Loretta Lynn Is The Only Female Artist To Win This Honor At The ACM Awards

We may receive a commission on purchases made from links.

Loretta Lynn is a groundbreaking country artist by any measure. The singer was, as she famously sang, a "coal miner's daughter" who got married at 15 and had four kids by the age of 22, according to PBS, all before she became the superstar known as the Queen of Country. Her career began in 1960 with her first single, "Honky Tonk Girl," and exploded over the next decade (via Britannica).

But it was for the 1970s that the Academy of Country Music Awards gave Lynn their Artist of the Decade Award, making her the only woman to have ever received the honor, per Country Music Family. She also was the first woman to win the academy's Entertainer of the Year award, in 1975, according to Rolling Stone, and has 14 ACM Awards in total.

"I had a lot of great nights on the stage at @ACMawards being nominated, winning, singing, and hosting!" she wrote in 2021 on her Twitter page, reflecting on her 1975 win. "It's such a special thing."

Lynn is one of only six winners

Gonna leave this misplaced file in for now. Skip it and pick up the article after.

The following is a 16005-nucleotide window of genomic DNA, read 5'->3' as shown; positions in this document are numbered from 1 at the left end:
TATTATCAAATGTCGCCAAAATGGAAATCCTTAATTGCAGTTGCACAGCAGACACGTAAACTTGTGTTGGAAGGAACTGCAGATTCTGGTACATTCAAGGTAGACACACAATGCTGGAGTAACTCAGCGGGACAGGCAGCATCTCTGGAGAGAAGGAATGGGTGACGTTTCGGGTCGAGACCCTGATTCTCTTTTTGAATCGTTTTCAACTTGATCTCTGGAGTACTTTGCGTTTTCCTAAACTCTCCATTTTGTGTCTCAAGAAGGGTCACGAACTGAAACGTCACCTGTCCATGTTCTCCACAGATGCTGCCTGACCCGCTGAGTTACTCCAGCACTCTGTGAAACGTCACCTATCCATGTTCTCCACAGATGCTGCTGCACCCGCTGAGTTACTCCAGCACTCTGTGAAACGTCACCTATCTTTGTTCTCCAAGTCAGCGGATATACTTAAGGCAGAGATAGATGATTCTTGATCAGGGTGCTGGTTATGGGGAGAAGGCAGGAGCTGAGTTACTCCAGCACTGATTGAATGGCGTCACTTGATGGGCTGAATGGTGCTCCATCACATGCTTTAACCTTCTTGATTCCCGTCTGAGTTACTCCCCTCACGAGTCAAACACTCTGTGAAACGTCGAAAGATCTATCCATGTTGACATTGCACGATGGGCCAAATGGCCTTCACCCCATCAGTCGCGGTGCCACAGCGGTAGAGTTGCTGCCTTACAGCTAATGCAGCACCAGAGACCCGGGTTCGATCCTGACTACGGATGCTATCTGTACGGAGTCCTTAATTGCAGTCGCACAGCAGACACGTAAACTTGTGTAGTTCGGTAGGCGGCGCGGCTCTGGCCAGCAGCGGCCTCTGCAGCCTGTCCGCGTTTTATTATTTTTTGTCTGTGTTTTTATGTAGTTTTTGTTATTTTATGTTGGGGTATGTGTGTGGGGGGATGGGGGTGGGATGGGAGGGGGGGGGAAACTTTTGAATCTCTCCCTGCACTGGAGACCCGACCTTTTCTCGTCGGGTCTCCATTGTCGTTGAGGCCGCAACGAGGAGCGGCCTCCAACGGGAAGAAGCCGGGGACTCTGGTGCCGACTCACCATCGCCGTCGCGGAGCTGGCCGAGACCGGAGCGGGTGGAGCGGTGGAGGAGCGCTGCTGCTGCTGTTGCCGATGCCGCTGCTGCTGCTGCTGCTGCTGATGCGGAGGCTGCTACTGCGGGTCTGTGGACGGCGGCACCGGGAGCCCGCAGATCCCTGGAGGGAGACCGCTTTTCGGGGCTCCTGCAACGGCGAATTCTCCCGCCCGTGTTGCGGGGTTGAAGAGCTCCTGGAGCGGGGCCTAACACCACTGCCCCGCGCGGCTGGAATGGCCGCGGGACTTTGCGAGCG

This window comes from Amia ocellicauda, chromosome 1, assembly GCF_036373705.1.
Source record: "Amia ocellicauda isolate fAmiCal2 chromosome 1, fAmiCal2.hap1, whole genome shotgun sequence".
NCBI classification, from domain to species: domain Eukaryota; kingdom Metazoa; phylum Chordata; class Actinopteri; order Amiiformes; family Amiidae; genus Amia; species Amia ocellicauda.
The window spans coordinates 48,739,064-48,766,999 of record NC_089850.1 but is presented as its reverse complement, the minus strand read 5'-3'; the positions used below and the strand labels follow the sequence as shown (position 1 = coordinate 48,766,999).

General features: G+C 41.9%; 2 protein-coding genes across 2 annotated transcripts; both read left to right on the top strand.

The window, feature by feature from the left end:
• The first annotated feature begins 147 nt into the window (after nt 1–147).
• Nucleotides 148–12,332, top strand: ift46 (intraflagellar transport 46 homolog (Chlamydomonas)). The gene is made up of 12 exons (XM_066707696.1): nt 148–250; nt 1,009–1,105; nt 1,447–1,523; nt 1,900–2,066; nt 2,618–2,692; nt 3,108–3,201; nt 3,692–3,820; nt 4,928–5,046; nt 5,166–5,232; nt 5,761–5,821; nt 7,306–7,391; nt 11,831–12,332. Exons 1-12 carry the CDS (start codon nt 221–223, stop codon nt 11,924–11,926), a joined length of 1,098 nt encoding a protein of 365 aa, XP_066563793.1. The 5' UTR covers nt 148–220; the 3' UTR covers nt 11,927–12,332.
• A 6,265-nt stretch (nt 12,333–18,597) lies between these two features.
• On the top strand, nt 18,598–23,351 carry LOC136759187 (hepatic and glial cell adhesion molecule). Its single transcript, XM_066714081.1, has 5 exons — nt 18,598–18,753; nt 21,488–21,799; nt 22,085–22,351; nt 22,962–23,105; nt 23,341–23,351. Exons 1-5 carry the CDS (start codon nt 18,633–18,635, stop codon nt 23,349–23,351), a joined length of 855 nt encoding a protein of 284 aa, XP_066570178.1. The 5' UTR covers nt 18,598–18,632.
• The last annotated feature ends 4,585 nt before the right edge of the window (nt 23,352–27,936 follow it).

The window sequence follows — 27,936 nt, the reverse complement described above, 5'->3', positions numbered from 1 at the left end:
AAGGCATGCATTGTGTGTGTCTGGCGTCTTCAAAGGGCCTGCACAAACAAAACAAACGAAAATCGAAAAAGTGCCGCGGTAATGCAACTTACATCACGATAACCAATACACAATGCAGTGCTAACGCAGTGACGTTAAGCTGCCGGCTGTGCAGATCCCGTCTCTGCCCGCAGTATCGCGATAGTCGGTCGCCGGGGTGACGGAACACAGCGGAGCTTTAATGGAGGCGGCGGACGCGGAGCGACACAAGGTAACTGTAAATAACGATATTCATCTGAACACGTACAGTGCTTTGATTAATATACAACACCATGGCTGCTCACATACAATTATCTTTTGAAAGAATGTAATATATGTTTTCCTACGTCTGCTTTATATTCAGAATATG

In the 1970s, Loretta Lynn's Billboard hits included "The Pill," "After The Fire Is Gone" and "Lead Me On" (both with Conway Twitty), "Coal Miner's Daughter," "I Wanna Be Free," "Trouble in Paradise," "One's On The Way," and "Rated 'X.'" Also that decade, Lynn released her biography, "Coal Miner's Daughter" (per Amazon) which became an Oscar–winning movie starring Sissy Spacek as Lynn in 1980.

Because the ACM Artist of the Decade Award is only awarded once every ten years, there have been only six winners in total: in addition to Lynn in the 1970s, Marty Robbins won it in the '60s, Alabama won it in the '80s, Garth Brooks won it in the '90s, George Strait won it in the '00s, and Jason Aldean won it in the '10s, according to Billboard. It has recently been renamed the Dick Clark Artist of the Decade Award, after the sometimes host of the ACM Awards.